The Commercialization of Christmas
One of the most surprising facts about our family for most people was that we did not (and still don't) celebrate Christmas by gift giving or otherwise celebrating, other than the fact that we sometimes had a special dinner or watched a movie about the Nativity story in the evening. We used to get together shortly before Christmas to take our family photos which we would send out to people in our Christmas cards for that year. Getting all those people together was quite a process! For several years, we did "themed" Christmas pictures; one year we all dressed as Indians and cowboys. The year before that, we were all shepherds.
NOT celebrating Christmas was something we decided to do, due to the self-centered-ness of the holiday and also because of the way it has become so very much commercialized. The focus has become less and less about Christmas, and more and more about "I want". And certainly, the current celebration of the holiday has almost nothing to do with Christ, the Savior, except for hearing His name in passing. Setting aside a day for celebrating and exchanging presents is definitely something that we agreed with, but we did not feel that was how we wanted to convey the meaning of the Christmas story.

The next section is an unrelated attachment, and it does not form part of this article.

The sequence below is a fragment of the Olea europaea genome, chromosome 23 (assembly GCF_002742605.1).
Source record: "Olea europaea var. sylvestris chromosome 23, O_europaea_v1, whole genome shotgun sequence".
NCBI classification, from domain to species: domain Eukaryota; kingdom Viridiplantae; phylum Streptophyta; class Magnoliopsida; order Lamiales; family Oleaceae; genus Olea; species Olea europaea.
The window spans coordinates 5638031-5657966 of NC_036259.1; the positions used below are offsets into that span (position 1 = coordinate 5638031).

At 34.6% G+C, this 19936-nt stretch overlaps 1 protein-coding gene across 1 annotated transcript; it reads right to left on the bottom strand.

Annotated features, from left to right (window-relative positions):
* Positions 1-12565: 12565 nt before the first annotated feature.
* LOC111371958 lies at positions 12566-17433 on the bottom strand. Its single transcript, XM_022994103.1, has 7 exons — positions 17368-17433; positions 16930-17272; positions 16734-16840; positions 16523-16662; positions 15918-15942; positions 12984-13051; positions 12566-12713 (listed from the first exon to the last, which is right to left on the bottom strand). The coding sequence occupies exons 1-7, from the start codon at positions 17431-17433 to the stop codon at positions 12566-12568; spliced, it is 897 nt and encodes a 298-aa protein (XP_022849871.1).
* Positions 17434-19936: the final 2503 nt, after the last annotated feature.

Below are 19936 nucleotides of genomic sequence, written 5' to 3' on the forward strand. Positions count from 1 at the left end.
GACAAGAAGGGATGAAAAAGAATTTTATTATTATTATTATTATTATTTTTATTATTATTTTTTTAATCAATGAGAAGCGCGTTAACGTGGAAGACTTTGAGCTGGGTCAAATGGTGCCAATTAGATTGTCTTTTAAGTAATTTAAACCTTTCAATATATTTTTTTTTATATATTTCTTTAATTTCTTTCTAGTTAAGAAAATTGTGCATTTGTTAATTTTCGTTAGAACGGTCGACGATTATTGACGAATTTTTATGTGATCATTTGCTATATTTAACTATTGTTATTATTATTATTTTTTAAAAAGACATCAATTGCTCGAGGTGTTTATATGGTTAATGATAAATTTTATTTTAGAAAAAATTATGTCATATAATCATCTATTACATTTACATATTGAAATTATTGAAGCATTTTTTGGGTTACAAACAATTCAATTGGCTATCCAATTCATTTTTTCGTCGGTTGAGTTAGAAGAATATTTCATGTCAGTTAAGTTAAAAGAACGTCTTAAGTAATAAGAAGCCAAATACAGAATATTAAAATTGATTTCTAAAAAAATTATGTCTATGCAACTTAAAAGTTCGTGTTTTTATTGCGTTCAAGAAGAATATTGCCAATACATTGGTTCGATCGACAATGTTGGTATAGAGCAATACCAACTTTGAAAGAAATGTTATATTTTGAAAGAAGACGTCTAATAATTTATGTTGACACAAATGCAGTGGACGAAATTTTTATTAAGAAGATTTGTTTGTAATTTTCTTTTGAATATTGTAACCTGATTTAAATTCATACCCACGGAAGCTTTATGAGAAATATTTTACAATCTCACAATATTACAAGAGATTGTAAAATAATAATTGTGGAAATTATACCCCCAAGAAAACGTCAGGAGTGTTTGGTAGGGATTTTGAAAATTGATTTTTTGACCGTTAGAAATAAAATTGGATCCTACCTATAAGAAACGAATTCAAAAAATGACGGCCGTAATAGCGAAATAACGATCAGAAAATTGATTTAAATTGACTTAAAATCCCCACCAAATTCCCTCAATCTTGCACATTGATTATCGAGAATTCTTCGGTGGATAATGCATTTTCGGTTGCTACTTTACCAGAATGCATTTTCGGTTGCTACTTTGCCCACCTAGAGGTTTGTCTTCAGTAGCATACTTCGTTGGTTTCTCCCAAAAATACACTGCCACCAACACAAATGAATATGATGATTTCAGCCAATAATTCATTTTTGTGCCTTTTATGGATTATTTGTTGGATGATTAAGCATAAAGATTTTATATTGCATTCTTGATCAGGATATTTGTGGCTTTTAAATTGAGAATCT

And so, we had to decide on a different day for gifts and fun. And that is how our family started celebrating, not Christmas, but Purim. We do enjoy the peace and quiet that Christmas Day brings, but what a lot of hustle and bustle people go through to get there!